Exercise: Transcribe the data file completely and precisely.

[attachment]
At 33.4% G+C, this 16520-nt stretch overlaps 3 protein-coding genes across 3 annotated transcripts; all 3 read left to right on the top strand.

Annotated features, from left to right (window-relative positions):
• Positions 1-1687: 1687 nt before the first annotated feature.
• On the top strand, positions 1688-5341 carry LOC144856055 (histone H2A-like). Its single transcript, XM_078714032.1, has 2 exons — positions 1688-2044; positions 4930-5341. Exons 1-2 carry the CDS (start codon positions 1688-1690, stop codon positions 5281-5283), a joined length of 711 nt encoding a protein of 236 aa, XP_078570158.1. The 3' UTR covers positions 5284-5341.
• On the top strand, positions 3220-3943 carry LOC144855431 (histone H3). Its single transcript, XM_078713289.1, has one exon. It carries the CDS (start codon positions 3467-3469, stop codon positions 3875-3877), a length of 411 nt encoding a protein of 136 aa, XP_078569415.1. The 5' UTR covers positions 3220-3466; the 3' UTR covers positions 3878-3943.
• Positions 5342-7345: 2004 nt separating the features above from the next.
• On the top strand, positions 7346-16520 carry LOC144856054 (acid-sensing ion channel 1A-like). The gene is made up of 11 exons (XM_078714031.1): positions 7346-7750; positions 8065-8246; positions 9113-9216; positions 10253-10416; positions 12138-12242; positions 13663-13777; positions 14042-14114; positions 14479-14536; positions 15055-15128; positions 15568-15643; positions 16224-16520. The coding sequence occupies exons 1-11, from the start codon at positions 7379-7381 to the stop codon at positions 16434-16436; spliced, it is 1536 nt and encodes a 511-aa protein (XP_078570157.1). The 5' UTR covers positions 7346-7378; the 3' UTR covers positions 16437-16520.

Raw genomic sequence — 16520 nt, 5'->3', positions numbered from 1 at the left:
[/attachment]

At 33.4% G+C, this 16520-nt stretch overlaps 3 protein-coding genes across 3 annotated transcripts; all 3 read left to right on the top strand.

Annotated features, from left to right (window-relative positions):
• Positions 1-1687: 1687 nt before the first annotated feature.
• On the top strand, positions 1688-5341 carry LOC144856055 (histone H2A-like). Its single transcript, XM_078714032.1, has 2 exons — positions 1688-2044; positions 4930-5341. Exons 1-2 carry the CDS (start codon positions 1688-1690, stop codon positions 5281-5283), a joined length of 711 nt encoding a protein of 236 aa, XP_078570158.1. The 3' UTR covers positions 5284-5341.
• On the top strand, positions 3220-3943 carry LOC144855431 (histone H3). Its single transcript, XM_078713289.1, has one exon. It carries the CDS (start codon positions 3467-3469, stop codon positions 3875-3877), a length of 411 nt encoding a protein of 136 aa, XP_078569415.1. The 5' UTR covers positions 3220-3466; the 3' UTR covers positions 3878-3943.
• Positions 5342-7345: 2004 nt separating the features above from the next.
• On the top strand, positions 7346-16520 carry LOC144856054 (acid-sensing ion channel 1A-like). The gene is made up of 11 exons (XM_078714031.1): positions 7346-7750; positions 8065-8246; positions 9113-9216; positions 10253-10416; positions 12138-12242; positions 13663-13777; positions 14042-14114; positions 14479-14536; positions 15055-15128; positions 15568-15643; positions 16224-16520. The coding sequence occupies exons 1-11, from the start codon at positions 7379-7381 to the stop codon at positions 16434-16436; spliced, it is 1536 nt and encodes a 511-aa protein (XP_078570157.1). The 5' UTR covers positions 7346-7378; the 3' UTR covers positions 16437-16520.

Raw genomic sequence — 16520 nt, 5'->3', positions numbered from 1 at the left: